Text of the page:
China "Most Challenging Threat" In Space Arms Race: US General
US Chief of Space operations listed technologies including anti-satellite missiles, ground-based directed energy, and orbit interception capacities.
Space has "fundamentally changed" in just a few years due to a growing arms race, a US general said, singling out China as the "most challenging threat", followed by Russia.
"We are seeing a whole mix of weapons being produced by our strategic competitors," General Bradley Chance Saltzman, the US Chief of Space Operations, told a select group of media, including AFP.
"The most challenging threat is China but also Russia," he said, speaking late Saturday on the sidelines of the Munich Security Conference, listing technologies including anti-satellite missiles, ground-based directed energy and orbit interception capacities.
"We have to account for the fact that space as a contested domain has fundamentally changed. The character of how we operate in space has to shift, and that's mostly because of the weapons (China) and Russia have tested and in some cases operationalised," he said.
His words carry even more weight given surging US-China tensions -- highlighted by tense exchanges in Munich Saturday between Secretary of State Antony Blinken and Beijing's top diplomat Wang Yi over a suspected Chinese spy balloon.
Blinken warned Wang that China must not repeat such an "irresponsible act" of sending a balloon over US airspace, while Wang said Washington's reaction -- it shot the craft down -- had damaged their countries' relations.
Space arms race
The space arms race is nothing new. As early as 1985, the Pentagon used a missile to destroy a satellite in a test.
Since then, the United States's rivals have been seeking to show they can compete -- China did the same in 2007, and India in 2019.
In February 2020, an American general noted that there were two Russian satellites placed into orbit that were tracking a US spy satellite.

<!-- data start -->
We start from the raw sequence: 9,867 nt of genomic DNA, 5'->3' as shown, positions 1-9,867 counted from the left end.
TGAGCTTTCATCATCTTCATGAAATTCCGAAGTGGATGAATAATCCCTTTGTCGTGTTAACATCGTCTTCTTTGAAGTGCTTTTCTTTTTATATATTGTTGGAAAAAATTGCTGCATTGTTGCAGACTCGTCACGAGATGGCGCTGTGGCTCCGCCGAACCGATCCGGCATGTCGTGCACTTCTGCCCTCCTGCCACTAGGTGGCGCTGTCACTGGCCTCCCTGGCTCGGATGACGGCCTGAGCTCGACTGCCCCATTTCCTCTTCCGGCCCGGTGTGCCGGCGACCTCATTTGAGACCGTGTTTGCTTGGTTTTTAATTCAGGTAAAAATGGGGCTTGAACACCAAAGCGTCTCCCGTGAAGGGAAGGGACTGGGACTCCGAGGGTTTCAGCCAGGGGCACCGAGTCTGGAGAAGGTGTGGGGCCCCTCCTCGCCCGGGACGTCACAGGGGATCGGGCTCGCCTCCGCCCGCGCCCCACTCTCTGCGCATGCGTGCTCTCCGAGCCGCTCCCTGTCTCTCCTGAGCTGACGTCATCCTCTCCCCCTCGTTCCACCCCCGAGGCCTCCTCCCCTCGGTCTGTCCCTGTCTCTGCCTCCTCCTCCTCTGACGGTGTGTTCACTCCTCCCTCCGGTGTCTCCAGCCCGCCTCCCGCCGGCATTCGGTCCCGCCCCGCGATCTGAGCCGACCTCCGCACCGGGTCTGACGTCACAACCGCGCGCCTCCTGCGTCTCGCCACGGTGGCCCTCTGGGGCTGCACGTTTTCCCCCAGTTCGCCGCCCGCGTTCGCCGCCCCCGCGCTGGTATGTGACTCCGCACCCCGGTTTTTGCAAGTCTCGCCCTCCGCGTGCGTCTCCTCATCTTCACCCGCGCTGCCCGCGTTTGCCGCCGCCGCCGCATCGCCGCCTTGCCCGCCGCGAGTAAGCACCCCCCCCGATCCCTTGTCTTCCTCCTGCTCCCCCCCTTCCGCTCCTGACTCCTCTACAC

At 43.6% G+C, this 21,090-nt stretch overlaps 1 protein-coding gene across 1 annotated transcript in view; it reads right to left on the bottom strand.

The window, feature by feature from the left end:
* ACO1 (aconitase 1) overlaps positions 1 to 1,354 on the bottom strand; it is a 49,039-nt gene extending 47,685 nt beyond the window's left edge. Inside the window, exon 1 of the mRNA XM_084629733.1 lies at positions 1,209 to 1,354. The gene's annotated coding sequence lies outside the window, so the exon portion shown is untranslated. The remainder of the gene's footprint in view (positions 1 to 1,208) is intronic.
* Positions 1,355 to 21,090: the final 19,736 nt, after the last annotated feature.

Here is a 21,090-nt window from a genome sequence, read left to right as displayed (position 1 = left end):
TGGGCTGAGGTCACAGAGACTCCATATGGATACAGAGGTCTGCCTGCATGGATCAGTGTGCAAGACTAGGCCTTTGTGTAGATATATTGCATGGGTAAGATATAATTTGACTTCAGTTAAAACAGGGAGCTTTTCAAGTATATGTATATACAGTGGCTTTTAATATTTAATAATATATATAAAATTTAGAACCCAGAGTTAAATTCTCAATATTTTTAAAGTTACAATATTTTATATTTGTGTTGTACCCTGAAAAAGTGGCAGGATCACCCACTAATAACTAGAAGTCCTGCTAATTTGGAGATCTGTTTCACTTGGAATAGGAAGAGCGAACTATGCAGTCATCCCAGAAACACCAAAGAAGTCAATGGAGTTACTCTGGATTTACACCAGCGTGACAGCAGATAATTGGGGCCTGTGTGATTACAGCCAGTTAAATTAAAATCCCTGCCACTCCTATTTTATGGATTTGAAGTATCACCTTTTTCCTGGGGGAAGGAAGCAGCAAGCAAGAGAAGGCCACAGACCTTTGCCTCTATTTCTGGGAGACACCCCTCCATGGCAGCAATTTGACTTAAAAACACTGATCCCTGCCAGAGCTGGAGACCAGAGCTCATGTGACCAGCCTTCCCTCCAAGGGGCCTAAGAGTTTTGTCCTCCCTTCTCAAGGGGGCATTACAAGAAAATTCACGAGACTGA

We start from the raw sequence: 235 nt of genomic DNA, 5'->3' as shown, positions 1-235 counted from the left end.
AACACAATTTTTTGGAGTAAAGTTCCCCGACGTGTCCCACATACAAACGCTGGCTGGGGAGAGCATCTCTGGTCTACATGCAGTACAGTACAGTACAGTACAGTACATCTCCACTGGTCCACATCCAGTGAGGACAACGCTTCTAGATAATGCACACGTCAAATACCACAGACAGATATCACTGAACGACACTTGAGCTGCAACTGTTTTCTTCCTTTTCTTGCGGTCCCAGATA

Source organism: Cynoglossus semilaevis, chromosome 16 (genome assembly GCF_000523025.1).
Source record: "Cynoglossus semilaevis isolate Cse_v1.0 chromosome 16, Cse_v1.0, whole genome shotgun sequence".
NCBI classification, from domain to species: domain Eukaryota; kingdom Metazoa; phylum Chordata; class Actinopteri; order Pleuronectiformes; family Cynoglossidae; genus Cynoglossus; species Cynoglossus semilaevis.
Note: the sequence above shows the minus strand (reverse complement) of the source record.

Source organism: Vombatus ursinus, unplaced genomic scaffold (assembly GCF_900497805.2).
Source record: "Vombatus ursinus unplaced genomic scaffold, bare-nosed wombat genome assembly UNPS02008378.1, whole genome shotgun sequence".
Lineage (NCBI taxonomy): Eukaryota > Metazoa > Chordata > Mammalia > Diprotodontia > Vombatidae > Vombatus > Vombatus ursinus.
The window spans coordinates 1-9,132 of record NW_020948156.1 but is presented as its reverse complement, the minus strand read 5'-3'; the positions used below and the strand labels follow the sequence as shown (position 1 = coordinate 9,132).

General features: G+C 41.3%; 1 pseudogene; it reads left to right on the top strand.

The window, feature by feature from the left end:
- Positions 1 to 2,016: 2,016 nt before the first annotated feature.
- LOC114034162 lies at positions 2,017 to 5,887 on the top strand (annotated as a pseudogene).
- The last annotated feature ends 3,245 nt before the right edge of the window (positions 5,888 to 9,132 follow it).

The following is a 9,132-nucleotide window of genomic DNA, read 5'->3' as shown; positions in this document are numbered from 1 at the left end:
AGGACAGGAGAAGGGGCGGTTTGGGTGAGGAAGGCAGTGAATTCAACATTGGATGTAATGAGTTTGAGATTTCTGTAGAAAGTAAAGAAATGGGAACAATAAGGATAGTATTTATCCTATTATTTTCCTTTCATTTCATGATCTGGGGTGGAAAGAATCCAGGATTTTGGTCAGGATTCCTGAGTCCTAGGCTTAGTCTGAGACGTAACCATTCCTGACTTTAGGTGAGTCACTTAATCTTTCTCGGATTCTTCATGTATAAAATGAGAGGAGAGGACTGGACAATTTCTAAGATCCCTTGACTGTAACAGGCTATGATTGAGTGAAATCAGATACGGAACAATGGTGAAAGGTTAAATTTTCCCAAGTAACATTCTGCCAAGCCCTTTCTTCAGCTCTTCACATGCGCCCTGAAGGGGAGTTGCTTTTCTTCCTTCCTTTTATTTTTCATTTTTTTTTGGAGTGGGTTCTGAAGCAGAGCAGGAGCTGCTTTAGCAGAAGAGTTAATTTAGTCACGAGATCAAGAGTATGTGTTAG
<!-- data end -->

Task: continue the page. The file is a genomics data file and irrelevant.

And in late 2021, Russia destroyed one of its own satellites with a missile fired from Earth, in a show of force condemned as an irresponsible act by NATO chief Jens Stoltenberg.
"Adversaries are leveraging space... targeting and extending the range of their weapons," said General Saltzman.
"That's really the change that happens inside the domain."
Countries are increasingly secretive when it comes to their military activities in space but the race is such that in 2019, the year that the Pentagon launched its Space Force, it predicted that Russia and China could potentially overtake the United States.
Saltzman rejects the idea that Washington is behind.
But the fight has evolved, shifting from the idea of destroying satellites with missiles or "kamikaze" satellites, to that of finding ways of damaging them with laser weapons or powerful microwaves.
"I am always going to make sure that I preserve capabilities to do the most critical functions, like national command and control, or nuclear command and control," said the general.
The Ukraine war has served as a reminder of the fundamental importance of space in conflicts today and in the future.
"Space is important to the modern fight," said General Saltzman.
"You can attack space without going (into) space, through cyber networks or other vectors. We have to make sure we are defending all these capabilities."
The growing military activity, combined with increasing commercial production, does however raise the potential problems of collateral damage, destructive debris and, more broadly, an international code of conduct.
Saltzman has never held talks with his Chinese and Russian counterparts, his aides told AFP. In Munich, he met Norway's defence minister and participated in a panel.
"We talked about responsible behaviour," he said. "There is proper way to behave in space, that is not debris-generating, that does not interfere, that has safe distances and safe trajectories, and we communicate when we have problems."
Space will become "more and more congested", he added.
"If we can operate with a clear understanding of what the standards are, we are going to be a lot safer."